Leo T. McCarthy, former lieutenant governor of California and a durable figure in the state’s rough-and-tumble Democratic Party politics for more than a generation, died Monday at his home in San Francisco after a long illness, family members said. He was 76.
With a distinctive smile that could dissolve from warm and inviting to icy and menacing with barely a twitch of muscle, McCarthy was most thoroughly -- and memorably -- effective as a hard-driving, ramrod-straight, take-no-prisoners statehouse insider. He served as Assembly speaker from 1975 to 1982, an era before term limits when legislative power was accrued slowly and only by those with uncommon backroom acumen and sharp partisan elbows.
House Speaker Nancy Pelosi, noting McCarthy’s passing, said in a statement that “as speaker and lieutenant governor, Leo promoted a values-based agenda to educate our children, grow our economy and protect our environment.”
“He was a great champion for justice, and he was a dear friend and purposeful mentor to me,” Pelosi said.
He may be most widely remembered, though, for his three terms as lieutenant governor, elected in 1982, 1986 and 1990. Under any circumstances, the position tends to serve as a launching pad more than a substantive office, but in McCarthy’s case, his room to maneuver was reduced by the fact that he served all 12 years under Republican chief executives.
McCarthy saw himself as a champion of Democratic causes and underdog constituencies, including the environment, healthcare and education. But on the larger stage of California politics, where celebrity was ascendant, the two sides of the coin held that McCarthy was either remarkably reserved in public or just plain bland. Perhaps closer to the truth, he was single-mindedly intense, even righteous, about the causes that engaged him -- a “heat-seeking missile,” as one colleague called him.
“He had a big heart and was widely admired. He was in politics for the right reasons and people understood that,” said former Gov. Gray Davis, a fellow Democrat. “He was one of the most decent people I met in 30 years of public life.”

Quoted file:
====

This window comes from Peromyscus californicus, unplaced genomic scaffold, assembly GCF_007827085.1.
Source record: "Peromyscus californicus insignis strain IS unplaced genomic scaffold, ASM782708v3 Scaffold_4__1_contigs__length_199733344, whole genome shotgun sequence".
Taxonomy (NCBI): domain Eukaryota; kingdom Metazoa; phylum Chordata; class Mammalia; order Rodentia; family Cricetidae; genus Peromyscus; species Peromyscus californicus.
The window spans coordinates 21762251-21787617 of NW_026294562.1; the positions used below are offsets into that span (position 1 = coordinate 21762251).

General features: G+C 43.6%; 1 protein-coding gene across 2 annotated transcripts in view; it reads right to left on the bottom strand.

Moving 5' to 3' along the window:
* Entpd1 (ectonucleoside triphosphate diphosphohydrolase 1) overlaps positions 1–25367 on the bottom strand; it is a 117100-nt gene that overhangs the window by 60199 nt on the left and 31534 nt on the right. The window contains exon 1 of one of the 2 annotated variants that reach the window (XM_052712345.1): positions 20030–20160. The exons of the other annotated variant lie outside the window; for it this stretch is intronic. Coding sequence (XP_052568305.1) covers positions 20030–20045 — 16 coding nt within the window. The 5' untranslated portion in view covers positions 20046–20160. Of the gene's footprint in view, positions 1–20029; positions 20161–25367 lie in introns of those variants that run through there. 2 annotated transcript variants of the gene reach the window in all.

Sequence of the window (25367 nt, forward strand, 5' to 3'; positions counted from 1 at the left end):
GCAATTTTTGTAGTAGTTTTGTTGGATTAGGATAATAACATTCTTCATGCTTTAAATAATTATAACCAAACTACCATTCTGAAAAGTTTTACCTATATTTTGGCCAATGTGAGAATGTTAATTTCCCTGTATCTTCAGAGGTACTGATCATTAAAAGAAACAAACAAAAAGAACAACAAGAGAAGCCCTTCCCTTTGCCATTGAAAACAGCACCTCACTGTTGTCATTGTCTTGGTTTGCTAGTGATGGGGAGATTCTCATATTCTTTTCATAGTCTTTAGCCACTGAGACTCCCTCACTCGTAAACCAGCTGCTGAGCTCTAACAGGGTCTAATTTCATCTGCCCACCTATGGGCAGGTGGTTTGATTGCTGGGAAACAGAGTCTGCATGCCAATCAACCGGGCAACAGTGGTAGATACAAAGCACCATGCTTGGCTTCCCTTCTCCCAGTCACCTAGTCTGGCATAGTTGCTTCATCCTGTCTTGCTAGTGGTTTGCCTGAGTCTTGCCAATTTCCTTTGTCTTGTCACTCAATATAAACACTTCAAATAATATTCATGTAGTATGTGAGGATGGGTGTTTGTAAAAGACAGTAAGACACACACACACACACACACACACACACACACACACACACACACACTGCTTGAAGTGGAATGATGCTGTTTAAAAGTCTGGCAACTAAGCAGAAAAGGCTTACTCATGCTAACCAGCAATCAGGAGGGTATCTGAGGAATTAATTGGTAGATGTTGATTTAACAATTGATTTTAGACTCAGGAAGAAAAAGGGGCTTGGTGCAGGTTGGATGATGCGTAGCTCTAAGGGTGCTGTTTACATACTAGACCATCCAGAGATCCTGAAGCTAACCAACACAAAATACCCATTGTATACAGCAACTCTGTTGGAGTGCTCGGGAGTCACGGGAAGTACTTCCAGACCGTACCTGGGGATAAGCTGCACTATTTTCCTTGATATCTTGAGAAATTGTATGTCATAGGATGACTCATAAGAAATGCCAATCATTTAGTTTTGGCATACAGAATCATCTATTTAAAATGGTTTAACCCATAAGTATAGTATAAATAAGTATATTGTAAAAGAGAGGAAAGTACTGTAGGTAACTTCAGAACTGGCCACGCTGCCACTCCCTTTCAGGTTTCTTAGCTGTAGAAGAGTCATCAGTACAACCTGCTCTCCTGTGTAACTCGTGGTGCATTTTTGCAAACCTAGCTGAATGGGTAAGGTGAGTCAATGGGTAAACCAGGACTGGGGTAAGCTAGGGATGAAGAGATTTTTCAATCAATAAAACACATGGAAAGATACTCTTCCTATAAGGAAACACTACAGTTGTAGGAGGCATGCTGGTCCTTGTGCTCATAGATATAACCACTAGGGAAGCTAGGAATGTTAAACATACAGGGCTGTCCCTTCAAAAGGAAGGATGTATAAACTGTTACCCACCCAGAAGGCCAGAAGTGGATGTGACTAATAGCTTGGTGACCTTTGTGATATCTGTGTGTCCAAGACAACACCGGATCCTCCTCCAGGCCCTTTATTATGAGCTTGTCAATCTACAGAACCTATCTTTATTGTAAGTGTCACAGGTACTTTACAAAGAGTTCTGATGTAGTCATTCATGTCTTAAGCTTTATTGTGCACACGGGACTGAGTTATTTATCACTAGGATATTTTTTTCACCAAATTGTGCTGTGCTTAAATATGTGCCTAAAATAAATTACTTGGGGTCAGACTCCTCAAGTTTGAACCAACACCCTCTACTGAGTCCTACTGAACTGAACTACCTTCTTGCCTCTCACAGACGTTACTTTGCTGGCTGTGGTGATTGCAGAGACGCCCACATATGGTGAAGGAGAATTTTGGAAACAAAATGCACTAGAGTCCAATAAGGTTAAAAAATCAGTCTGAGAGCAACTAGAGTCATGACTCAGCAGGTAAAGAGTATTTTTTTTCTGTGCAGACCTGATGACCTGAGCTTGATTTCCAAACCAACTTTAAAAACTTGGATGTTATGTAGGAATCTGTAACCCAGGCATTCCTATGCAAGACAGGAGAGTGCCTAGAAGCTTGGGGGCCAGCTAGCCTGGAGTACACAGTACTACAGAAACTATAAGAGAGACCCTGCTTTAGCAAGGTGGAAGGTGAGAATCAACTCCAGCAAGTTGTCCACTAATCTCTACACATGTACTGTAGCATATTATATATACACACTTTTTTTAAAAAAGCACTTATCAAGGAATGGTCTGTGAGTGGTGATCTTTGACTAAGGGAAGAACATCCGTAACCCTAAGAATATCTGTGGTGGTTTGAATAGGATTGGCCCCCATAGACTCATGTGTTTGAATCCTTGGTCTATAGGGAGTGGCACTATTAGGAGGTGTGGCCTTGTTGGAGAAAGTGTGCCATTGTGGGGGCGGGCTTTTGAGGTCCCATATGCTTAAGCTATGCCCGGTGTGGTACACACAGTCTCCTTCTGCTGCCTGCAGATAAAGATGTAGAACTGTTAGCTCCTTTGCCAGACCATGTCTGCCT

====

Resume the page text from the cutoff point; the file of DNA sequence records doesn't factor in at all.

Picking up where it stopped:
Twice McCarthy tried to break into the first tier of statewide politics with campaigns for the United States Senate. In 1988, he lost to Republican Pete Wilson, and four years later was beaten in the Democratic primary by Barbara Boxer.
McCarthy was born in Auckland, New Zealand. His family immigrated to San Francisco at the height of the Great Depression and squeezed into a small apartment when McCarthy was 3. He slept on a pull-out sofa. His Irish-born father went on to establish several bars and restaurants, including “McCarthy’s Big Glass.”
The would-be politician embarked on early studies for the priesthood, then served in the Air Force and obtained a degree in history at the Jesuit-run University of San Francisco.
He went on to earn a degree in law and entered politics in 1963, when he was elected to the San Francisco Board of Supervisors.
In 1966, he lost a race for the state Senate. But he rebounded two years later and won a seat in the Assembly. He once likened the legislative arena to the tough streets he had known as a kid in San Francisco’s Mission district.
During an era when Sacramento politics was more closely followed by the news media and the general public, McCarthy grabbed headlines in 1974 when he outfoxed Willie Brown to take over the job as Assembly speaker. This bruising battle among Democrats was repeated again at the end of McCarthy’s legislative career, when he thwarted Assemblyman Howard L. Berman to take over the leadership job.
In the years following, McCarthy reminisced fondly about his tenure as speaker.
“I love it,” he said of the legislative process in a 1992 interview with The Times. “I love the whole challenge of being able to come up with something to deal with a bad economy, or a bad school system or a dirty environment.”
He expressed gusto for the “hardball” of politics and described epic fights of his time as “absolutely great.”
McCarthy was steadfast in his opposition to expanded offshore oil drilling. He led the fight to block the construction of a liquefied natural gas terminal on the California coast. He sponsored sweeping reforms in nursing homes, and he battled against a proposal by Gov. Jerry Brown, a fellow Democrat, to reduce welfare spending for the aged and infirm. In 1978, he became a leading opponent of the ballot measure that kicked off the modern tax revolt in the U.S. -- the famed Proposition 13, which passed and slashed property taxes by more than half.
For all his devotion to public service, McCarthy was an unabashed homebody. Even during the height of his power in Sacramento, he drove home most nights to be with the college sweetheart he married, Jackie, and their four children.
When asked to name his most significant accomplishment, he would reply, “My family.”
After leaving politics, McCarthy established an investment company in San Francisco and, with his wife, also created a family foundation.
He pledged $1 million and helped raise more to endow the Leo T. McCarthy Center for Public Service and the Common Good at the University of San Francisco.
The goal of the center is to expose students to the experiences of those who live in poverty and simultaneously motivate them to enter careers of service.
He is survived by his wife of 51 years, Jacqueline Burke McCarthy; two daughters, Sharon McCarthy Allen and Conna McCarthy Craigie; two sons, Adam and Niall; and 11 grandchildren.
Funeral services are scheduled for 10:30 a.m. Friday at St. Ignatius Church on the campus of the University of San Francisco.